Results: Tom's Hardware Storage Bench v1.0, Continued
Beyond the average data rate reported on the previous page, there's even more information we can collect from Tom's Hardware's Storage Bench. For instance, mean (average) service times show what responsiveness is like on an average I/O during the trace.
It would be difficult to graph the 10+ million I/Os that make up our test, so looking at the average time to service an I/O makes more sense. For a more nuanced idea of what's transpiring during the trace, we plot mean service times for reads against writes. That way, drives with better latency show up closer to the origin; lower numbers are better.
Write latency is simply the total time it takes an input or output operation to be issued by the host operating system, travel to the storage subsystem, commit to the storage device, and have the drive acknowledge the operation. Read latency is similar. The operating system asks the storage device for data stored in a certain location, the SSD reads that information, and then it's sent to the host. Modern computers are fast and SSDs are zippy, but there's still a significant amount of latency involved in a storage transaction.
This is really funky, and I mean that in a good way. Silicon Motion's controller mated to Toshiba's Toggle-mode NAND become a potent force. The 128 GB drive achieves almost too-good-to-be-true read latency in our trace, and excellent write latency, too. A few other 128 GB-class SSDs are singled out in red, with the SM2246EN platform in blue.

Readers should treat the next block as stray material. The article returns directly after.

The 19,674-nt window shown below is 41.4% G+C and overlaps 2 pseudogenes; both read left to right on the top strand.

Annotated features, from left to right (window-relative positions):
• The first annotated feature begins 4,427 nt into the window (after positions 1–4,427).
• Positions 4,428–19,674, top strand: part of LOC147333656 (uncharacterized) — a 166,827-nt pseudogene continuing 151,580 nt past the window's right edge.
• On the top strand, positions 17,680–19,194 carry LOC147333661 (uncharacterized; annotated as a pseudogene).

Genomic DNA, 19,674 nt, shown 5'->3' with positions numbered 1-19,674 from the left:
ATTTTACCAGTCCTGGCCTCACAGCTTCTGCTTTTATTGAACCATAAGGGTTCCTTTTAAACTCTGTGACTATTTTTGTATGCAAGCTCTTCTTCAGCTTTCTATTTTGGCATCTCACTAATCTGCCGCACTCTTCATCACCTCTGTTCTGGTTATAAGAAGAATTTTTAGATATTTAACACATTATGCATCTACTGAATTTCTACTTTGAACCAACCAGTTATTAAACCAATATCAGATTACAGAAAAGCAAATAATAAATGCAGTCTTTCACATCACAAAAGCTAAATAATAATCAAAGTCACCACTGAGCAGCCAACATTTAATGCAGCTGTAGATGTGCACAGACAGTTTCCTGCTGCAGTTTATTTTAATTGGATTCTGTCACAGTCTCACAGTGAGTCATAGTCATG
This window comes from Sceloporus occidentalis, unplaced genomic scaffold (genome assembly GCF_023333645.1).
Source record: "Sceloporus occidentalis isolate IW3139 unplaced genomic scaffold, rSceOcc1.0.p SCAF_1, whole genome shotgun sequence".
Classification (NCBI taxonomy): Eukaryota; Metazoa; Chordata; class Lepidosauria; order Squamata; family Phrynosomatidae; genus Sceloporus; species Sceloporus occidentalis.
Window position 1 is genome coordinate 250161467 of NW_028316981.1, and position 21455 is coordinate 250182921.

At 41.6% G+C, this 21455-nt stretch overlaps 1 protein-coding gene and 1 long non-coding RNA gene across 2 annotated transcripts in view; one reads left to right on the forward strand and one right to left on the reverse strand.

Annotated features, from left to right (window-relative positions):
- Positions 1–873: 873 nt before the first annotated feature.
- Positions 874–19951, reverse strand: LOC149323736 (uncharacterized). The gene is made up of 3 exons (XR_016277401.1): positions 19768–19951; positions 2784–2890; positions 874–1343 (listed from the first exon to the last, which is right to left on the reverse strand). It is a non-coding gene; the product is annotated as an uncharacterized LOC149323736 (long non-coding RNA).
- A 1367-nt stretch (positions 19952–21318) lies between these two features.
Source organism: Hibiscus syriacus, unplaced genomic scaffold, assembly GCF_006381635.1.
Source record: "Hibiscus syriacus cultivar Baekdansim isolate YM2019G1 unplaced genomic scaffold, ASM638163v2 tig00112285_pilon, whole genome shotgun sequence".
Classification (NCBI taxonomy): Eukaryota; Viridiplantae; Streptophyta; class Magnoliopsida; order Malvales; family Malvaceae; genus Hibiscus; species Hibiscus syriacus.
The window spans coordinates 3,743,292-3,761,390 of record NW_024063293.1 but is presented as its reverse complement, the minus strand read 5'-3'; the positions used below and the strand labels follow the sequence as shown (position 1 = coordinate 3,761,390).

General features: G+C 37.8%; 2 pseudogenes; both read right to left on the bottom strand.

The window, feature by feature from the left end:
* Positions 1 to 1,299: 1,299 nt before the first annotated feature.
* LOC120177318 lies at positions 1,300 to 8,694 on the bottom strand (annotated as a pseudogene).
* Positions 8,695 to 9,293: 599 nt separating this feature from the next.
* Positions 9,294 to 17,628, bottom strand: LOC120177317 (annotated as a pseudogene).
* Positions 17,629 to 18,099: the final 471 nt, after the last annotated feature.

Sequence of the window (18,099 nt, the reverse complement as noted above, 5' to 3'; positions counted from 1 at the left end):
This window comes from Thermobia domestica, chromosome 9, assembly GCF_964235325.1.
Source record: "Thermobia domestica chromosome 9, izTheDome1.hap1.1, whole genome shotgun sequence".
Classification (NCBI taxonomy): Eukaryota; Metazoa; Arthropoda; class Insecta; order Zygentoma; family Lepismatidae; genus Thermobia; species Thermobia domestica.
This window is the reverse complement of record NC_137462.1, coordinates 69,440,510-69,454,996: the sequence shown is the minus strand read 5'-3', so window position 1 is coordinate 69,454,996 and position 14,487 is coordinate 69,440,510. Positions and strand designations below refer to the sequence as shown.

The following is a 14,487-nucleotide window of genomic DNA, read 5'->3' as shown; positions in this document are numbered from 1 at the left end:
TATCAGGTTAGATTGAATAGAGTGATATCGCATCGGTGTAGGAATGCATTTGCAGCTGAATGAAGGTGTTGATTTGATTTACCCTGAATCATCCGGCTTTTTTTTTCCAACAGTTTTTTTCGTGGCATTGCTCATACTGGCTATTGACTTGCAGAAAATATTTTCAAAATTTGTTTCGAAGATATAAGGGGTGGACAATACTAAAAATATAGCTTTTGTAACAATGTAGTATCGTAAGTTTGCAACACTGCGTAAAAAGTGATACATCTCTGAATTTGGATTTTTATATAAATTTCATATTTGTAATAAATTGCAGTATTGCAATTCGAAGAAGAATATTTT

Notice that Silicon Motion beats not just the 120 GB SanDisk Extreme II in our read latency measurement, but it also edges out Samsung's 840 Pro 128 GB by the slimmest of margins. Write latency is strong (in the same league as those two monsters), but far ahead of the M500 and 840 EVO, both leveraging 128 Gb flash.
The SM2246EN-based drive is basically tied with the 1 TB 840 EVO, one microsecond behind the Vector, and only six behind the 256 GB 840 Pro. That's not terrible company to keep. Remember, though, that this is a function of the controller and flash together. So, don't think that duct taping some triple-level cell NAND on the PCB would give you similar numbers.
And that takes us to another harsh reality. Regardless of whether you're using two- or three-bit per cell flash, migrating from 64 to 128 Gb density means you'll only need half as many dies at a given capacity. Unfortunately, this results in less parallelism for drives like Crucial's M500 and Samsung's 840 EVO. With those two SSDs, a higher-capacity model is definitely better.